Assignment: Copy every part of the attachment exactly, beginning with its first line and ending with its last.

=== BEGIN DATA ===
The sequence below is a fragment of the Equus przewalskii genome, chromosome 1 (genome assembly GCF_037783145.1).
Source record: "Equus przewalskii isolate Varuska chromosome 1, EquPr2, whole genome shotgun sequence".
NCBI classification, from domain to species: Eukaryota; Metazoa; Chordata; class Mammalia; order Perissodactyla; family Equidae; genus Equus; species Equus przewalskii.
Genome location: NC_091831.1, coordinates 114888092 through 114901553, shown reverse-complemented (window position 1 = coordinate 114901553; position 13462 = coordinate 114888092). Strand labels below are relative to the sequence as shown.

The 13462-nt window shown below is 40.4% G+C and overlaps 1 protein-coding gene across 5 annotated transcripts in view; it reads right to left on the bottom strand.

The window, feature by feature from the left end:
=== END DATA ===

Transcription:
The sequence below is a fragment of the Equus przewalskii genome, chromosome 1 (genome assembly GCF_037783145.1).
Source record: "Equus przewalskii isolate Varuska chromosome 1, EquPr2, whole genome shotgun sequence".
NCBI classification, from domain to species: Eukaryota; Metazoa; Chordata; class Mammalia; order Perissodactyla; family Equidae; genus Equus; species Equus przewalskii.
Genome location: NC_091831.1, coordinates 114888092 through 114901553, shown reverse-complemented (window position 1 = coordinate 114901553; position 13462 = coordinate 114888092). Strand labels below are relative to the sequence as shown.

The 13462-nt window shown below is 40.4% G+C and overlaps 1 protein-coding gene across 5 annotated transcripts in view; it reads right to left on the bottom strand.

The window, feature by feature from the left end: